Stove care

Caring for your wood burning stove / multifuel stove

Your wood burning stove or multi fuel stove, with the proper care, should last you a lifetime and make a fantastic centre piece to any home. wood burning stoves are fairly easy to maintain but it will need some TLC over the years to keep them functional and looking their best.

What to burn on wood burning or multifuel stoves

All our wood burning stoves can run on a variety of different fuels, that is why they are also referred to as multifuel stoves but this does not mean that you can just burn anything on them. Unsurprisingly, they burn dry wood very effectively and can also run on coal and a wide range of eco fuels. Wet wood, straw and manmade, combustible products should be avoided as these can significantly shorten the lifespan of wood burning stoves and flue systems and can cause chimney fires in extreme cases.

Run your stove in

When your wood burning stove arrives, it is very tempting to light a big fire and sit back and enjoy your new stove but you should be gentle with your new stove and start with small fires. Wood burning stoves burn at very high temperatures and all the components of your stove need to bed in. Start by lighting smaller fires and gradually increase to a large roaring fire, that way wood burning stoves last a lot longer.

Cleaning wood burning stoves

Wood burning stoves will need cleaning but they do not need to be spotless. Allow a bed of ash to build up on the grate as this can enhance efficiency of wood burning stoves and only periodically clean and change this bed of ash.

Your stove glass will need regular cleaning, even with an airwash system to help keep it clear. Your stove’s door glass will become cloudy over time. To maintain that crystal clear view of you fire, you can purchase some stove door glass cleaner, which will restore your stove’s glass time after time.

You should regularly clean the air intakes of your woodburner as these are used to control the fire and to help keep the stove glass clean. Your stove’s air intakes can become clogged over time, so regularly check that they are operational and clean all the vents to ensure they are not blocked.

Sweeping your chimney or flue system

This is something that is easy to put off but it is very important. Clogged flues and chimneys can decrease the draw of your flue system and can cause chimney fires. Whether you have a twin walled flue system, a single walled flue pipe into an existing chimney or if you are using flexible chimney liner for wood burning stoves, you must still sweep your flue system.

With a clogged chimney not only is the risk of fire increased but your stove won’t operate as efficiently. In severe cases, the waste gases might not be vented properly and can start filling your room with deadly CO gases.

For this reason – always have a working CO alarm in the room with you and regularly sweep your chimney. You can purchase a CO alarm here and it could save your life.

You should sweep your chimney at least once a year. See our list of chimney sweeps in your area.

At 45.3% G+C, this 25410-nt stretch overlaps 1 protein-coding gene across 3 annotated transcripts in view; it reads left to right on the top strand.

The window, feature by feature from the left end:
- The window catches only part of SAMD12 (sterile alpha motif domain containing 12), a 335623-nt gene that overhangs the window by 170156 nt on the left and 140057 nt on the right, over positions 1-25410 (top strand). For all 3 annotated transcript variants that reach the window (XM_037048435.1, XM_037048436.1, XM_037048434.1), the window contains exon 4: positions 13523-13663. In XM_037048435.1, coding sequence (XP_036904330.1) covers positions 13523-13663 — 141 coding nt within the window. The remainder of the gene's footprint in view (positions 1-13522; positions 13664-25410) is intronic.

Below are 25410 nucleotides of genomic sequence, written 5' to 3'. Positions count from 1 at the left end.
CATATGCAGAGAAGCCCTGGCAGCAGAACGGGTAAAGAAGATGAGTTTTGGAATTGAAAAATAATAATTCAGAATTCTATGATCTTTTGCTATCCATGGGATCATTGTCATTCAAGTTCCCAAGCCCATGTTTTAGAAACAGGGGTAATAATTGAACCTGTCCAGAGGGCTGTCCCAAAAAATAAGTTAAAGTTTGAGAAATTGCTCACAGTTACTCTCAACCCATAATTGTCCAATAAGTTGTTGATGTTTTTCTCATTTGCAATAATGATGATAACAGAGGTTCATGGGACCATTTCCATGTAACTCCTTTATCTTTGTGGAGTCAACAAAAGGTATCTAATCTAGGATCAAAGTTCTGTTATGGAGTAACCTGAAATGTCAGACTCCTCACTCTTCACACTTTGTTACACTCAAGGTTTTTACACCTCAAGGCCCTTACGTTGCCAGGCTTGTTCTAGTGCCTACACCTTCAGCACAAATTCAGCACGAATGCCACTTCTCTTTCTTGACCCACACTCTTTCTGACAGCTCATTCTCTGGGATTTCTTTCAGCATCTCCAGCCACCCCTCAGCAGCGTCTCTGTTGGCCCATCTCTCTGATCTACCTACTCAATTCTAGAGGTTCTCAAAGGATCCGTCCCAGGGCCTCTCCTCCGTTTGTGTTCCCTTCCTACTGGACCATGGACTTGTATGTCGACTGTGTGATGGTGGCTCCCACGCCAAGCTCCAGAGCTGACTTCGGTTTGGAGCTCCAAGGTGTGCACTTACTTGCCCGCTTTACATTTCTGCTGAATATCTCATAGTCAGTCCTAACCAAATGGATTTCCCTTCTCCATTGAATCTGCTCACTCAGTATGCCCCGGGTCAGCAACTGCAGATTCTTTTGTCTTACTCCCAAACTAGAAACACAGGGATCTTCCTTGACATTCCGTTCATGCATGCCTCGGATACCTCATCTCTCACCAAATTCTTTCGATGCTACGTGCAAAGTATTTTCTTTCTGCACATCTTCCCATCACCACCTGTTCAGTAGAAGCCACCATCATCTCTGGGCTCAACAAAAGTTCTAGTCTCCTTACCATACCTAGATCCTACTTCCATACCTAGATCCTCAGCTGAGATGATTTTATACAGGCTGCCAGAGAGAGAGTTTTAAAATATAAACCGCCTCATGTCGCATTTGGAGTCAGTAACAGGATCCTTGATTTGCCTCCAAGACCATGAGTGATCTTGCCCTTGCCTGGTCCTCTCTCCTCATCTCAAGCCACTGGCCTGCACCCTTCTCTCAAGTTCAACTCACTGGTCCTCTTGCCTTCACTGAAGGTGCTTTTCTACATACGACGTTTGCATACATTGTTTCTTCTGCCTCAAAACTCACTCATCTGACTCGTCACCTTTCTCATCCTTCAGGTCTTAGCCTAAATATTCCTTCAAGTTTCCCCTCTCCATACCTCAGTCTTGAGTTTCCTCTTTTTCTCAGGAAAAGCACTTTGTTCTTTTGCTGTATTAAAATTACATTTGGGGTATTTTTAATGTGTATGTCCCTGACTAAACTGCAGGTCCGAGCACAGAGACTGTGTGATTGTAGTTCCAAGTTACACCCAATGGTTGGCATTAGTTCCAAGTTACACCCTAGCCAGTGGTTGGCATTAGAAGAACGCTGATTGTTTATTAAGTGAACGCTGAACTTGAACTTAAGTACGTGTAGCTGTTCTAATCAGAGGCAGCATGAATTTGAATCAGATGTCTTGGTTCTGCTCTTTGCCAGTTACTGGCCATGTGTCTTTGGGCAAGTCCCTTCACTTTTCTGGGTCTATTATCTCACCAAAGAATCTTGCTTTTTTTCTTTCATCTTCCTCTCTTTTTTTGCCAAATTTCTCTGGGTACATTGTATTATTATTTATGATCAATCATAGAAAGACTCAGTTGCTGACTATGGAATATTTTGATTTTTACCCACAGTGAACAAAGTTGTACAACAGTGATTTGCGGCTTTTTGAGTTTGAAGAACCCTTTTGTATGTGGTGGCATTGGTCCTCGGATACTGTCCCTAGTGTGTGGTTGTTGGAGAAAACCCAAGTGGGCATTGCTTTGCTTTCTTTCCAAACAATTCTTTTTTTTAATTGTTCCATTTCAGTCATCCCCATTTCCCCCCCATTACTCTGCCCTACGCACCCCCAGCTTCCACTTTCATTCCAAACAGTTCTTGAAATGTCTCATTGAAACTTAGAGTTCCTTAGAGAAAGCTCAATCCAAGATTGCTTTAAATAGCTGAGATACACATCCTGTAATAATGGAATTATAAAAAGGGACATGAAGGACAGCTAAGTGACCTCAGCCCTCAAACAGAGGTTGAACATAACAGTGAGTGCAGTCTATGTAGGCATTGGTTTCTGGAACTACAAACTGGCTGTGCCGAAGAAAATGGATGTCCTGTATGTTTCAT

If you have a sealed flue pipe system your flue can be swept through your stove or for ease of access you can purchase a stove pipe with access doors.

Replacing seals on wood burning stoves

Over time the seals around your stove door and glass will start to perish and you will notice that your fires become uncontrollable. You can easily replace these seals with stove rope. You just need to measure the diameter of the existing rope and purchase some more of that size. You will also need some stove rope adhesive to fix it in place.

First, remove the old stove rope by a mixture of pulling and even gentle chiselling with a flat headed screw driver – just be careful not to damage the stove. Then make sure the area is as clean as possible, you can use water but don’t used detergents, as this can react with the rope adhesive. Then simply apply some rope adhesive to the area and feed in your new stove rope. You should now have a good seal once more and a fully working wood burning stove.

Faded cast iron wood burning stoves

Over time cast iron wood burning stoves can start to look a little faded and worn. This might be ideal for some tastes but the good news for those who want a snappier looking stove is that they can be restored to their former glory very easily. Grate polish on its own can be very effective in bringing your stove back to black or for the more seriously faded stove, try some stove paint, which is easily sprayed onto the stove. If you are feeling creative you could also try painting your stove a different colour.

6 thoughts on “Stove care”

  1. I am interested in buying a Dover wood burning fire. How much would it cost to have it delivered and fitted to my house in pinoso, it is a single story house….

    1. We couldn’t advise on the installation in that location I am afraid but if we have the full delivery address, we can certainly look into the cost of shipping

  2. hi i have a lanordica suprema in cream what paint would you recommend for the fire box door. thank you for any responce. mark.

    1. Sadly, we do not stock this stove in cream, only; Anthracite, Tortora and Black. The manufacturer will have details or a RAL number of the colour used.

  3. My stove glass appears to have some crystallisation but still feels smooth to the touch, any ideas? Thanks.

    PS can send pics…

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